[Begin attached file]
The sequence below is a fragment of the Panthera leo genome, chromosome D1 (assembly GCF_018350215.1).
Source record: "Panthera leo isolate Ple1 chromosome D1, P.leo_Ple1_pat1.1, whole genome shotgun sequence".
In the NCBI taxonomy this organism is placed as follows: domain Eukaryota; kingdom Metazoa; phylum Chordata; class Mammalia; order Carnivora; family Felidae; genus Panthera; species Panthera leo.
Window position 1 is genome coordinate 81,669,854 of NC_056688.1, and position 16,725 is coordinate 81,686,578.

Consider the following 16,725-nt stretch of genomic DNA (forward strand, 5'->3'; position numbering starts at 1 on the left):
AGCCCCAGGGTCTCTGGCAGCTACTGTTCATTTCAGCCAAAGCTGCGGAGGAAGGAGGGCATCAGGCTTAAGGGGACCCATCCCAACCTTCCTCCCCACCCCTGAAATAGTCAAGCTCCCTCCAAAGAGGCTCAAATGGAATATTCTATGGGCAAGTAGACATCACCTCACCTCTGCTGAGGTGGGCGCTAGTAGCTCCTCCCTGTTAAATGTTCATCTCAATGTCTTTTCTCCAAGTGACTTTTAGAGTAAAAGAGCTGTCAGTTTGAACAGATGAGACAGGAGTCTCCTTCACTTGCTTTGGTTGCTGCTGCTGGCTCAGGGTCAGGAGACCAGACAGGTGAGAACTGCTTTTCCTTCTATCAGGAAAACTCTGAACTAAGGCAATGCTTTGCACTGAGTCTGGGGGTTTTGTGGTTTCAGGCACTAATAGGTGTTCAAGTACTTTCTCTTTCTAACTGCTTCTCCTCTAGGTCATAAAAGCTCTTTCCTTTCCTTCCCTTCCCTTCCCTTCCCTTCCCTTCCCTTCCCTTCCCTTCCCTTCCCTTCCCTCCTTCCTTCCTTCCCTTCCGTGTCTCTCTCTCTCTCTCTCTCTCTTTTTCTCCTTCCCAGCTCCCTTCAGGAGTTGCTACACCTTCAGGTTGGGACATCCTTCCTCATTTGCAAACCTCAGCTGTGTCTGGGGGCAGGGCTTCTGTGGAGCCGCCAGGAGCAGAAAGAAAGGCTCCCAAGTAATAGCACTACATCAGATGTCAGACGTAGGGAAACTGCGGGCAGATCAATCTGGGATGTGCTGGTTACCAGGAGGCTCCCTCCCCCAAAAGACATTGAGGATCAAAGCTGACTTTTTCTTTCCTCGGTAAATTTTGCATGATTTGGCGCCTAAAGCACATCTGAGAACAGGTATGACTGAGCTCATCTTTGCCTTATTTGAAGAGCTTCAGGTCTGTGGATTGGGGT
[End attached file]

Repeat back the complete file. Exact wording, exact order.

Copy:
The sequence below is a fragment of the Panthera leo genome, chromosome D1 (assembly GCF_018350215.1).
Source record: "Panthera leo isolate Ple1 chromosome D1, P.leo_Ple1_pat1.1, whole genome shotgun sequence".
In the NCBI taxonomy this organism is placed as follows: domain Eukaryota; kingdom Metazoa; phylum Chordata; class Mammalia; order Carnivora; family Felidae; genus Panthera; species Panthera leo.
Window position 1 is genome coordinate 81,669,854 of NC_056688.1, and position 16,725 is coordinate 81,686,578.

Consider the following 16,725-nt stretch of genomic DNA (forward strand, 5'->3'; position numbering starts at 1 on the left):
AGCCCCAGGGTCTCTGGCAGCTACTGTTCATTTCAGCCAAAGCTGCGGAGGAAGGAGGGCATCAGGCTTAAGGGGACCCATCCCAACCTTCCTCCCCACCCCTGAAATAGTCAAGCTCCCTCCAAAGAGGCTCAAATGGAATATTCTATGGGCAAGTAGACATCACCTCACCTCTGCTGAGGTGGGCGCTAGTAGCTCCTCCCTGTTAAATGTTCATCTCAATGTCTTTTCTCCAAGTGACTTTTAGAGTAAAAGAGCTGTCAGTTTGAACAGATGAGACAGGAGTCTCCTTCACTTGCTTTGGTTGCTGCTGCTGGCTCAGGGTCAGGAGACCAGACAGGTGAGAACTGCTTTTCCTTCTATCAGGAAAACTCTGAACTAAGGCAATGCTTTGCACTGAGTCTGGGGGTTTTGTGGTTTCAGGCACTAATAGGTGTTCAAGTACTTTCTCTTTCTAACTGCTTCTCCTCTAGGTCATAAAAGCTCTTTCCTTTCCTTCCCTTCCCTTCCCTTCCCTTCCCTTCCCTTCCCTTCCCTTCCCTTCCCTTCCCTCCTTCCTTCCTTCCCTTCCGTGTCTCTCTCTCTCTCTCTCTCTCTTTTTCTCCTTCCCAGCTCCCTTCAGGAGTTGCTACACCTTCAGGTTGGGACATCCTTCCTCATTTGCAAACCTCAGCTGTGTCTGGGGGCAGGGCTTCTGTGGAGCCGCCAGGAGCAGAAAGAAAGGCTCCCAAGTAATAGCACTACATCAGATGTCAGACGTAGGGAAACTGCGGGCAGATCAATCTGGGATGTGCTGGTTACCAGGAGGCTCCCTCCCCCAAAAGACATTGAGGATCAAAGCTGACTTTTTCTTTCCTCGGTAAATTTTGCATGATTTGGCGCCTAAAGCACATCTGAGAACAGGTATGACTGAGCTCATCTTTGCCTTATTTGAAGAGCTTCAGGTCTGTGGATTGGGGT